President Trump, pardon ‘Junior’ Johnson

By WND Guest Columnist

By Bill Hoge

Charles “Junior” Johnson is a friend of mine who has been unfairly persecuted and prosecuted for nearly two decades – and it is time for it to end. I’ve been doing business with Junior for over 30 years and found him not only to be honest but the most dedicated businessman to his investors that I’ve ever seen.

There is only one way to end this persecution of Junior Johnson: President Trump should pardon him, and in the interest of justice and fairness I urge the president to do so.

Johnson moved to Las Vegas in 1996 to start a dotcom business called PurchasePro (NASDAQ-PPRO). The journey was anything but easy, but eventually PPRO went public in 1999 and swiftly became an overnight sensation. Once established, PPRO attracted a powerful board of directors including former Kentucky Gov. Martha Lane Collins, Office Depot Chairman/CEO David Fuente, former MGM Mirage Chairman/CEO Terry Lanni and former UNLV President Carol Harter. Johnson’s stake in the company was worth in excess of $1.2 billion dollars, and the original investors from Kentucky aggregately profited over $300 million. Feeling blessed by his good fortune, Johnson donated millions.

At the time, PPRO’s strategic partner, AOL, was being highly scrutinized by the government for buying media giant Time Warner for $165 billion. Government investigators pressured Johnson to falsely testify against AOL executives David Colburn and Myer Berlow. When Johnson refused to cooperate he immediately became a corruption target himself. AOL eventually paid $210 million to have any charges against it dropped, but Johnson was indicted for fraud by Paul McNulty (later fired for lying to Congress), prosecuted by Dana Boente (later used a fake FISA application to spy on Trump campaign), and the government’s press conference announcing the prosecution was conducted by none other than James Comey (fake FISA to spy on Trump campaign).

Johnson was convicted of conspiracy to commit fraud by email, by Judge Walter Kelley, who resigned the next day after leveraging this case into a million-dollar payday with the Jones Day Law Firm. Junior was never found guilty by a jury. The newly assigned judge, unfamiliar with the case, sentenced Johnson to nine years incarceration based on financial losses derived from false testimony given by the FBI (United States of America v. Charles E Johnson Jr., Aug. 30, 2005 transcript). The judge also ordered Johnson to personally pay almost $10 million in restitution even though every unsecured creditor received 100% of their money plus 20% interest on that balance.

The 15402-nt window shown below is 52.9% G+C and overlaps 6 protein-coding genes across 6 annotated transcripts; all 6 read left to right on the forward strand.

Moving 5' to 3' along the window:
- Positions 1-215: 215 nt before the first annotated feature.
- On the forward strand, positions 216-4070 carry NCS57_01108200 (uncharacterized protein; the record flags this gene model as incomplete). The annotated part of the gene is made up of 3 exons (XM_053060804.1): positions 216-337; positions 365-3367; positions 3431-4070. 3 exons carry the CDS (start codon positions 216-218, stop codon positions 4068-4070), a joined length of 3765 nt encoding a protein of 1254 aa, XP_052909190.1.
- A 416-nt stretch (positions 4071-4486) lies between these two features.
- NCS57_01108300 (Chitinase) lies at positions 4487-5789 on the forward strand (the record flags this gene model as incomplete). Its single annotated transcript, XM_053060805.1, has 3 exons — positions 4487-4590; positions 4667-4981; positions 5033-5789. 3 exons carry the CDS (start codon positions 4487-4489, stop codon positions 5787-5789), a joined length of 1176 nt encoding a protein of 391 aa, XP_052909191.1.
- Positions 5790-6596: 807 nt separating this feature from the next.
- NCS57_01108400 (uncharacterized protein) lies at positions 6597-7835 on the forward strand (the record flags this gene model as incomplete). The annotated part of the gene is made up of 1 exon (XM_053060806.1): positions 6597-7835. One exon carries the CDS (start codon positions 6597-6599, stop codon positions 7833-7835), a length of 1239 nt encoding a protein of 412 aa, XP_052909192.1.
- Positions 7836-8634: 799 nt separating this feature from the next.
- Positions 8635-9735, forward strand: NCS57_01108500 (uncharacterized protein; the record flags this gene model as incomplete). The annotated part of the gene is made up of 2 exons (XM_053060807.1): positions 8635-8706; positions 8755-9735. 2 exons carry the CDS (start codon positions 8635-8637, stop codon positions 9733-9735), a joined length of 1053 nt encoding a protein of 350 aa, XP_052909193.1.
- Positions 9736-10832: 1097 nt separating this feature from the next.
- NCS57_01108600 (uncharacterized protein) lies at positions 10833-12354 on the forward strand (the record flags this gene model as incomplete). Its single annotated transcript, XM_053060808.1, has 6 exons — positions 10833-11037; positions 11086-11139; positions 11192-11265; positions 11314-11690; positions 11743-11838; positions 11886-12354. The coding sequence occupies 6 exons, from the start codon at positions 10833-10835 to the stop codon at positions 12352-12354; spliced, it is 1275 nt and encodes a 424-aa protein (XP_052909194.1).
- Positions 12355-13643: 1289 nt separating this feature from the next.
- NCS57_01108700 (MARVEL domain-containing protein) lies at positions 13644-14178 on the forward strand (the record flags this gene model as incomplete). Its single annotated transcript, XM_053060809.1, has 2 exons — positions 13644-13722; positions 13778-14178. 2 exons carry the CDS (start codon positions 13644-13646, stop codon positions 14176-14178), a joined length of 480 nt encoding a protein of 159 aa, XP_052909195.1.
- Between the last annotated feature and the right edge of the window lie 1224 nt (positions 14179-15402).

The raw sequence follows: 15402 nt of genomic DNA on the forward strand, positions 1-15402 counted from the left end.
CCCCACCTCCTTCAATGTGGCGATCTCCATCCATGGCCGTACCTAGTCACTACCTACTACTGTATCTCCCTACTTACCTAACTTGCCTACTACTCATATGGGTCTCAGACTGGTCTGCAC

Released in 2015, Johnson returned to his hometown of Lexington, Kentucky, and brilliantly built another successful enterprise, called Privato Group, which expects 2020 revenues to reach nearly $40 million dollars.

Johnson became aware and reported to the U.S. Attorney’s Office major fraudulent billing of CMS (Centers for Medicare & Medicaid Services) by a Kentucky laboratory. But instead of being appreciated, Johnson again found himself a target of an investigation. Eventually, when no victims or crimes could be established a violation was filed.

Sure enough, Johnson’s probation officer filed a violation just eight days prior to Johnson’s supervised release ending. The supervised-release violation was based on using a player’s card from a casino as a hidden bank account. It is in no way similar to a bank account. Yet, the court considered Johnson not reporting this as a financial bank account as a violation and revoked his supervised release. Junior was not able to use the evidence that these accusations were untrue during the hearing.

The hearings were very out of the ordinary as the judge appeared to be pushing the U.S. Attorney on what to do and say. The parole officer was even on recording stating that he felt that Johnson believed that he was telling the truth throughout, and then during the hearing that changed and was re-positioned.

With the recent coronavirus developments and President Trump talking about telehealth and how it will help the country to get this under control, it is imperative now for action, as one of the companies Junior is looking to grow includes a fully developed telehealth and wellness application with the ability for blue-tooth medical devices to gather and monitor information automatically for remote patient monitoring.

Junior has the full support of Pat Nolan, the director of the Center for Criminal Justice Reform. Pat worked on the First Step Act with Jared Kushner and was acknowledged by President Trump for his effort.

See the documentation involving Junior Johnson’s case.

Bill Hoge is a friend and former employee of Charles “Junior” Johnson.

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